The US has long portrayed itself as the shining city on the hill. The ideal country, where everyone wants to be, but only the worthy can enter. The reality is that many migrants do not want to come to the US, let alone permanently reside here. The 1.3 million farmers who left their lands to take jobs as underpaid fruit pickers did do because they had no other viable choice. The regional labour and technology divide has multiplied under NAFTA, increasing the difficulties for non-privileged Mexicans, such as small-scale farmers, to earn a proper living in their homeland. The pull factor of US economic and social opportunity combine with the push factor of poverty drives economic migration, not the love of American values or culture.

The EU took 50 years to firmly link social justice with economic efficiency, to develop programs that foster democracy, equality and solidarity. It has also spawned from catastrophism; two world wars and the Holocaust. NAFTA has only been formally in operation for 15 years. Change should not come from a jolt; we can learn from example. By amending NAFTA, we can shape it to attack the root cause of immigration—a lack of opportunity. By making NAFTA a living document, we can ensure it responds to the barrages of one sided globalization and the voice of the American people.

When the US decides to take responsibility as the super power of the American region, the whole continent can feel secure, fence or no fence.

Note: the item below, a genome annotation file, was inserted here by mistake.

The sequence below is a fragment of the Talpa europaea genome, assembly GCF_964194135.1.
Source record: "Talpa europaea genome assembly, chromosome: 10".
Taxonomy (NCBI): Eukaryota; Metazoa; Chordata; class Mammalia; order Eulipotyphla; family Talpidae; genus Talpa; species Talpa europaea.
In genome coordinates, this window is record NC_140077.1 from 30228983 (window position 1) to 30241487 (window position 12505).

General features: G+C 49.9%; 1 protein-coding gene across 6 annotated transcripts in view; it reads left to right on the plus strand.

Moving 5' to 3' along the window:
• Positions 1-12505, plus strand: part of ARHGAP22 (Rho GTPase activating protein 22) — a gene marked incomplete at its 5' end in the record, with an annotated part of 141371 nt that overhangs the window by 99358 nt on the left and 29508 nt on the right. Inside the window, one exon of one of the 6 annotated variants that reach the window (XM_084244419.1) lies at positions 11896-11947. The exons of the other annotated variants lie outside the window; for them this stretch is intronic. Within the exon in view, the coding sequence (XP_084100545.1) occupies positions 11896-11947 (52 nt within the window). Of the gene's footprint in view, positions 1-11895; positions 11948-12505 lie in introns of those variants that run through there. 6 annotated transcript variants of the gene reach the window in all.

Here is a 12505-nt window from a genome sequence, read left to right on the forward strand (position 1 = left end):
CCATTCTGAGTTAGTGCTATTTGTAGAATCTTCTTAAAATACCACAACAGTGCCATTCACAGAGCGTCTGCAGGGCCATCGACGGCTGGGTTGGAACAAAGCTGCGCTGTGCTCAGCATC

Endnotes

  1. “It’s Official- NAFTA is a Treaty” http://www.jbs.org/node/4059
  2. John Audley NAFTA’s Promise and Reality: Lessons from Mexico for the Hemisphere, Carnegie Endowment Report (November 2003)
  3. Brown, Sherrod “Myths of Free Trade: Why the American Policy Has Failed” (New Press, New York, 2004) p 141
  4. Cowie, Jefferson, Capital Moves: RCA’s 70-Year Quest for Cheap Labor (Ithaca, Cornell University Press, 1999)
  5. Schuman Declaration <http://www.library.pitt.edu/subject_guides/westeuropean/wwwes/teu.mspr-fr-sd.html>
  6. Council of the European Union, Office of the President, “Presidency Conclusions of the Brussels European Council (21/22 June 2007),”
  7. Dinan, Desmond. “Cohesion Policy” Encyclopedia of the EU ed. Desmond Dinan 1 vol. Boulder: Lynne Rienner Publisher, 2000 pg 437-441
  8. Ozenen, Cem Galip. “The Effects of Structural Fund on Ireland’s Development and Lessons for Turkey” General Directorate of Economic Sectors and Coordination Department of Infrastructure Services. State Planning Organization. May 2006.